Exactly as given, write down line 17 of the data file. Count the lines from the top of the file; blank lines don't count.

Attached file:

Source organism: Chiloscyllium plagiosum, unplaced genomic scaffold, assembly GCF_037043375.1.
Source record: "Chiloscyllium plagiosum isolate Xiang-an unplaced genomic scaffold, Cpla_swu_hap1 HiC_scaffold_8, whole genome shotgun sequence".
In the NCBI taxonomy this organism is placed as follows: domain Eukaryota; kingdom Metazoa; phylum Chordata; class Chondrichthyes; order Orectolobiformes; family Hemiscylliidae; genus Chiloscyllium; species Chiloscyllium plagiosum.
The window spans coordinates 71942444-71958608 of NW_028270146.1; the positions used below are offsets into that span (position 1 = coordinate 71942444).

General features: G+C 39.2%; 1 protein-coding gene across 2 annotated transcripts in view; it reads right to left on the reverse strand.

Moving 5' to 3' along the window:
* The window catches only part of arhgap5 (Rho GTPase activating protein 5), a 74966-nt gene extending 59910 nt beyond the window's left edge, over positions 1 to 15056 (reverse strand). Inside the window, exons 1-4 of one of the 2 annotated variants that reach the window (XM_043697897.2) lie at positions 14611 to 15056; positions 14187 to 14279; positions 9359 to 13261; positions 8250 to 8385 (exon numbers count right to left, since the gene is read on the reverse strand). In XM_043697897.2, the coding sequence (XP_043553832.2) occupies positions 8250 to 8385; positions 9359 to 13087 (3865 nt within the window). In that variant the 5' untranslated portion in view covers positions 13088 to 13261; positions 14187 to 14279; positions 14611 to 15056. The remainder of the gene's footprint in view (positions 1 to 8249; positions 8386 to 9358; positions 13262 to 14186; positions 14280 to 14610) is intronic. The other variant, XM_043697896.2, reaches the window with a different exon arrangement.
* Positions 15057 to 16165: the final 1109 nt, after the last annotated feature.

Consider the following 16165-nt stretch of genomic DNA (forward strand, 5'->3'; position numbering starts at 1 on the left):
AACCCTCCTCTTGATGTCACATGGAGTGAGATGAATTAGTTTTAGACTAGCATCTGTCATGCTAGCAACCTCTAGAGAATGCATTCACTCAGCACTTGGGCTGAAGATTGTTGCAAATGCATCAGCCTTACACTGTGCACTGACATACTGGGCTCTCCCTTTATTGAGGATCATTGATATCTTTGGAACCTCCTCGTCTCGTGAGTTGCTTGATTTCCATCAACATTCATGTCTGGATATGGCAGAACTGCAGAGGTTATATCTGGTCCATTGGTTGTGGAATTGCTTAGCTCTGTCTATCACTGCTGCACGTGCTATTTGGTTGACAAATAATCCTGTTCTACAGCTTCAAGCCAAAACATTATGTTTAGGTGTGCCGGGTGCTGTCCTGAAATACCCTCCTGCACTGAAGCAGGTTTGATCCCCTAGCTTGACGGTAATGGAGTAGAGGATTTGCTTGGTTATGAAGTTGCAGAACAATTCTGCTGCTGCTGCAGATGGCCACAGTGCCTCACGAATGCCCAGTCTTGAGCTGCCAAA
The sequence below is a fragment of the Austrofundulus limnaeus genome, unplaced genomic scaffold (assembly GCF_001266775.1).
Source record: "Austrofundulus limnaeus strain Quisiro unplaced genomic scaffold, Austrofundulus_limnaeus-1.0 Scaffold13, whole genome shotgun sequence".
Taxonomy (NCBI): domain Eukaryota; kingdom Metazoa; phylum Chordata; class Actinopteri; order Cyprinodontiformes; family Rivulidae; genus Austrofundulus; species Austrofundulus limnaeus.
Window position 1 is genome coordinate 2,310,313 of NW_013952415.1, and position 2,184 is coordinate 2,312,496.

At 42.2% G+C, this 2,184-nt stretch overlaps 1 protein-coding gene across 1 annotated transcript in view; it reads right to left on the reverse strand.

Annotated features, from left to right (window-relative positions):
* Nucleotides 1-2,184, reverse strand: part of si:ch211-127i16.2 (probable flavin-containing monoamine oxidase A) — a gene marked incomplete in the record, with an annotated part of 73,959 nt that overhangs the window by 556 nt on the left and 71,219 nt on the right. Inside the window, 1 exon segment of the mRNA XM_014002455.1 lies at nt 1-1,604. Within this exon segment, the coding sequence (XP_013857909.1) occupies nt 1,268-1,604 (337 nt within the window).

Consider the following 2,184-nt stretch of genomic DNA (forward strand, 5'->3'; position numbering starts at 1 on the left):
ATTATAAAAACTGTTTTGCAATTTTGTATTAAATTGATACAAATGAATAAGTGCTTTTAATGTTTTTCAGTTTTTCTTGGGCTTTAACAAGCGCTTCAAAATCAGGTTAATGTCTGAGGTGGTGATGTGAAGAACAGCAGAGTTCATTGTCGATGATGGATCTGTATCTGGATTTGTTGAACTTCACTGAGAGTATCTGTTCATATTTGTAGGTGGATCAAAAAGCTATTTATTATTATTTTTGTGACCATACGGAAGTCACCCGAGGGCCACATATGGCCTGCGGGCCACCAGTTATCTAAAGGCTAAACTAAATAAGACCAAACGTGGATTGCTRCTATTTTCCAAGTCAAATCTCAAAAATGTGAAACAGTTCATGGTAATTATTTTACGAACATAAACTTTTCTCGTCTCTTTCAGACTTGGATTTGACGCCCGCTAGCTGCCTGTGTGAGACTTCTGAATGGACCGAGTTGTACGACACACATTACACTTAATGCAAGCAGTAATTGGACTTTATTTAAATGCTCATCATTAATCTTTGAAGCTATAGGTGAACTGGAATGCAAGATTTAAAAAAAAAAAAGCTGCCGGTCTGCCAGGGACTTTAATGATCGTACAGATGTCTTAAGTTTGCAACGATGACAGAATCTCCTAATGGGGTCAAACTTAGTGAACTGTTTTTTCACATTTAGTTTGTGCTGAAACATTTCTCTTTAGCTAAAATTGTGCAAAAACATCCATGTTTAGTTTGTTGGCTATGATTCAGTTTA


* Nucleotides 1-2,184, reverse strand: part of si:ch211-127i16.2 (probable flavin-containing monoamine oxidase A) — a gene marked incomplete in the record, with an annotated part of 73,959 nt that overhangs the window by 556 nt on the left and 71,219 nt on the right. Inside the window, 1 exon segment of the mRNA XM_014002455.1 lies at nt 1-1,604. Within this exon segment, the coding sequence (XP_013857909.1) occupies nt 1,268-1,604 (337 nt within the window).